Wednesday, May 15, 2013

Last Day

Today is my last day of classes.  I passed in a group assignment (my last homework to turn in) already and will be taking my final quiz later this afternoon.  Then I am done academically at MIT (though I suppose I'll only know for sure once all my grades come in).

From my internship with GM and the fact that I'm buying a car this summer, I've been looking a lot more closely at cars lately.  This tendency is also heightened because, in a city like Cambridge, there are more open parking lots and fewer cars hidden away in garages.  So, when I came to the Sloan building today and noticed a logo on the front of a car that I did not immediately recognize, I had to investigate.

Does this look familiar to you?
In retrospect, I should have recognized the logo from our domestic plant trek to the North American International Auto Show in Detroit.  Turns out it's a Tesla.

A Tesla S in fact - depending on the battery size either ~$62K or ~$72K
That was a fun surprise.  I had never seen one "in the wild" before.  The car had a British aesthetic to me, reminiscent of Jaguar or Aston Martin.  I hope Tesla considers that a compliment.

In between now and graduation, I will be packing, moving and cheering on the Red Wings, however far they make it in the NHL playoffs.  Other students are looking for their new apartments or houses, others still are going to the British Virgin Islands next week.  Either way, we will no longer have homework hanging over our heads.  Yay!

Monday, May 6, 2013


It is spring of the second year and with that comes multiple things - thesis writing, senioritis and nicer weather.  You are both busy and in the time that you are not busy, you are less inclined to sit in front of the computer writing blog posts.  Besides that, I am in the process of buying a house, so that adds a whole other level of busy-ness (business? :-) going on in my life.

But seriously, what an awesome classroom view?  Tons of flowering trees and blue sky
However, it has been over a month...when I used to post multiple times a week.  So let's get to it.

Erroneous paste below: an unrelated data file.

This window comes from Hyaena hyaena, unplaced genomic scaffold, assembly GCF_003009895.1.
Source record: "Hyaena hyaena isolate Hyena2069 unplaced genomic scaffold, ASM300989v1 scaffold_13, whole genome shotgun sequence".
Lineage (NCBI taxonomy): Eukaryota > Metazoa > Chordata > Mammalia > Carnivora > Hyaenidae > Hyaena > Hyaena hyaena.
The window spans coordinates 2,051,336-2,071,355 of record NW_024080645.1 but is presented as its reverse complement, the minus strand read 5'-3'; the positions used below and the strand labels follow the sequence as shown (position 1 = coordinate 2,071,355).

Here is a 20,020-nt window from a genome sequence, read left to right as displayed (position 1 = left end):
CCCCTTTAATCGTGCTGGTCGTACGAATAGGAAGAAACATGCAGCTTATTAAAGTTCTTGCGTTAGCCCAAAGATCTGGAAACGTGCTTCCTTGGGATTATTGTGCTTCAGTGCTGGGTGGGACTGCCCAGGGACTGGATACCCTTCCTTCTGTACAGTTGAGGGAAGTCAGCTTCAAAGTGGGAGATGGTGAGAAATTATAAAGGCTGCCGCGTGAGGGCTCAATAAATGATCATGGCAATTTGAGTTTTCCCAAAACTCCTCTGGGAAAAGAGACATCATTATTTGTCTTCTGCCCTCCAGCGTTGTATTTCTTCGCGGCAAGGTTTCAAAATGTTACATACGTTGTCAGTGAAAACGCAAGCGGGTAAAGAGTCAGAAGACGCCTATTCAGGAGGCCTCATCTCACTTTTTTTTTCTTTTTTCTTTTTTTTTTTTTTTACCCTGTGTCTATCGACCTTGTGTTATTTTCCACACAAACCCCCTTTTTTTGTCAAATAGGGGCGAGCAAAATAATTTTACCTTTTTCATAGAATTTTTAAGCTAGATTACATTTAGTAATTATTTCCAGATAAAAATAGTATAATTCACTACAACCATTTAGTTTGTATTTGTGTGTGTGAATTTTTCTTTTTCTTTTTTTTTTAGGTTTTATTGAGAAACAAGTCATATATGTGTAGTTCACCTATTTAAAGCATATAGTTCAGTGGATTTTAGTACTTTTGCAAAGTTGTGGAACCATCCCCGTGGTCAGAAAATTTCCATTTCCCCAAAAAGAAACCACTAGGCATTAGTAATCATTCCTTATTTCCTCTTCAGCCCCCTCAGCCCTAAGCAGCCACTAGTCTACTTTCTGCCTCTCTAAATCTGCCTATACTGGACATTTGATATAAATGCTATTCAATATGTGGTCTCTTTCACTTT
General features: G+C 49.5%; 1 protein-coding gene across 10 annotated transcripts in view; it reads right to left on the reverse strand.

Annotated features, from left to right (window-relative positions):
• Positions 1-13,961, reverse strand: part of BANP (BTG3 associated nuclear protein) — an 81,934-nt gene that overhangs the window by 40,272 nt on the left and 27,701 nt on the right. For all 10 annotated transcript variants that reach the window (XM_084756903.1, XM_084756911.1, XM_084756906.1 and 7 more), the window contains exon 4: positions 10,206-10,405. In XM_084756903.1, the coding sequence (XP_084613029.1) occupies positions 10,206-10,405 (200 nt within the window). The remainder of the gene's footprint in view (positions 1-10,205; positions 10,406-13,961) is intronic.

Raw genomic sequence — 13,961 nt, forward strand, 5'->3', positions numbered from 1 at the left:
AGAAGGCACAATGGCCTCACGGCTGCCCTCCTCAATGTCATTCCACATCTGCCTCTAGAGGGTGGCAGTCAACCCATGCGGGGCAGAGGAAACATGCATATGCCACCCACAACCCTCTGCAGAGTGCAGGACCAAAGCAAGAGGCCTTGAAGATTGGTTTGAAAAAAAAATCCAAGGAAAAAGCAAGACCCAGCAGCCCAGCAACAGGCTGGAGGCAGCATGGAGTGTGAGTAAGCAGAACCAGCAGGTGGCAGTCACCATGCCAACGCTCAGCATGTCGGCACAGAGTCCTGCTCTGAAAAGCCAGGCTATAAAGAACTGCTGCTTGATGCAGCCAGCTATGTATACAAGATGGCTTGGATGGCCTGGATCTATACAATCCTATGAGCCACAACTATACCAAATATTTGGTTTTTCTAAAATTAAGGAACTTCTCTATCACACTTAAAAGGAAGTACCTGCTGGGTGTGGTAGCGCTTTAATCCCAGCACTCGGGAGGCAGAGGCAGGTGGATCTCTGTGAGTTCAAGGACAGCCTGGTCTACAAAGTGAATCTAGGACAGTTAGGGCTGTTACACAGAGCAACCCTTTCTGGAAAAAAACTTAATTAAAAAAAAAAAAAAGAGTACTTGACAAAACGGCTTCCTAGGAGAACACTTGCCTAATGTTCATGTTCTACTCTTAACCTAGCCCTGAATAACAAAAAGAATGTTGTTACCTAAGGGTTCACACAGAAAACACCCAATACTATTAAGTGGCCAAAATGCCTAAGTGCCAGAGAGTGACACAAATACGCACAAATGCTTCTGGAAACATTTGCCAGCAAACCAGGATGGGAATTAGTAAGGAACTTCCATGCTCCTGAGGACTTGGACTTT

Last week brought the LGO Alumni conference.  Many LGO alumni of the both recent and further past gathered on campus on May 2nd and 3rd to celebrate 25 years of MIT LGO (then LFM) existing.  One of the questions that came up multiple times was what would the next version, LXX, be?  We would be Leaders, but of or for what?  Sustainability and prosperity both came up as possibilities for one of the X's.  I'm not sure yet what my LXX vision is.

There were speeches by alumni and professors, about their work and life and what role MIT and LGO has played.  One alum even brought his son who was in the area touring colleges to the conference.  Professor Arnie Barnett, who has taught many of the LGO/LFM students through the years, gave a talk on his research in aviation safety and added a few key thoughts on leadership.

Arnie's thoughts on leadership - Click on the photo to enlarge it
In addition to alumni and professors, there was a special panel of founding members of the program.  It was very cool to hear them talk about the need for the program, their vision for its mission, how they approached industry for funding and how it worked creating better ties across the institute.  Just like I enjoy speaking to alumni about how their experiences were the same or different from mine, it was extra special to get this glimpse into a specific piece of LGO history.

Founding members - L to R - Kent Bowen, Tom Magnanti, Gary Cowger and Bill Hanson 
Extra fact about one of these founding members - Tom Magnanti has the honor of being named an Insititue Professor.  According to MIT Policies and Procedures:
The title of Institute professor is an honor bestowed by the Faculty and Administration of MIT on a faculty colleague who has demonstrated exceptional distinction by a combination of leadership, accomplishment, and service in the scholarly, educational, and general intellectual life of the Institute or wider academic community.
The number of Institute Professors at MIT is about as small as the number of Nobel Laureates at MIT.

Even though graduation is not until June 7th, I have ten days of classes left.  My thesis is now printed, I have three of the four signatures that I need and the fourth one, along with a celebratory cupcake, is planned for Thursday.  The number of remaining regular assignments is dwindling to what I can count on one hand and I am so excited now to see what the next phase of things will bring.
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